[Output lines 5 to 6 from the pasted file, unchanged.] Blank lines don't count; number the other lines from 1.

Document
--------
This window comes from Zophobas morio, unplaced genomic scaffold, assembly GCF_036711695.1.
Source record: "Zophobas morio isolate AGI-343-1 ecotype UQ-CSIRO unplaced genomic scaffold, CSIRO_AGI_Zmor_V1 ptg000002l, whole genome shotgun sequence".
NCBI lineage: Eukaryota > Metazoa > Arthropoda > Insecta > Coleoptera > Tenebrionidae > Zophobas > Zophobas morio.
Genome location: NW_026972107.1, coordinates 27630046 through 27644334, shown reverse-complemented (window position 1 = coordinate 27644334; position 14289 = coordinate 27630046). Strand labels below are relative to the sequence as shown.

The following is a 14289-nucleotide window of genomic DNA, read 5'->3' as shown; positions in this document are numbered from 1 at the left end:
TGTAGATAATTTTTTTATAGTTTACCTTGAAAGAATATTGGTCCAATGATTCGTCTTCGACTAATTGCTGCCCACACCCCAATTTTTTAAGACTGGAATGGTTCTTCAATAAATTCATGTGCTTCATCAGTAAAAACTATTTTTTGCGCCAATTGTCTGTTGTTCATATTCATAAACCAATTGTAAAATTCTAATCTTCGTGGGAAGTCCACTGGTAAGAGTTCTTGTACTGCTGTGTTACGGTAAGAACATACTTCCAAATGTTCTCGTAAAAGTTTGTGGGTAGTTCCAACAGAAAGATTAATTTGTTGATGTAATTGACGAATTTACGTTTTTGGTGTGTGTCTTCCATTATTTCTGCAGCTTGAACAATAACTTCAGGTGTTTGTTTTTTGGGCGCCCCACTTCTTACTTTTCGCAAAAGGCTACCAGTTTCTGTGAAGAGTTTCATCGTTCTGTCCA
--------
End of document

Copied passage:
The following is a 14289-nucleotide window of genomic DNA, read 5'->3' as shown; positions in this document are numbered from 1 at the left end:
TGTAGATAATTTTTTTATAGTTTACCTTGAAAGAATATTGGTCCAATGATTCGTCTTCGACTAATTGCTGCCCACACCCCAATTTTTTAAGACTGGAATGGTTCTTCAATAAATTCATGTGCTTCATCAGTAAAAACTATTTTTTGCGCCAATTGTCTGTTGTTCATATTCATAAACCAATTGTAAAATTCTAATCTTCGTGGGAAGTCCACTGGTAAGAGTTCTTGTACTGCTGTGTTACGGTAAGAACATACTTCCAAATGTTCTCGTAAAAGTTTGTGGGTAGTTCCAACAGAAAGATTAATTTGTTGATGTAATTGACGAATTTACGTTTTTGGTGTGTGTCTTCCATTATTTCTGCAGCTTGAACAATAACTTCAGGTGTTTGTTTTTTGGGCGCCCCACTTCTTACTTTTCGCAAAAGGCTACCAGTTTCTGTGAAGAGTTTCATCGTTCTGTCCA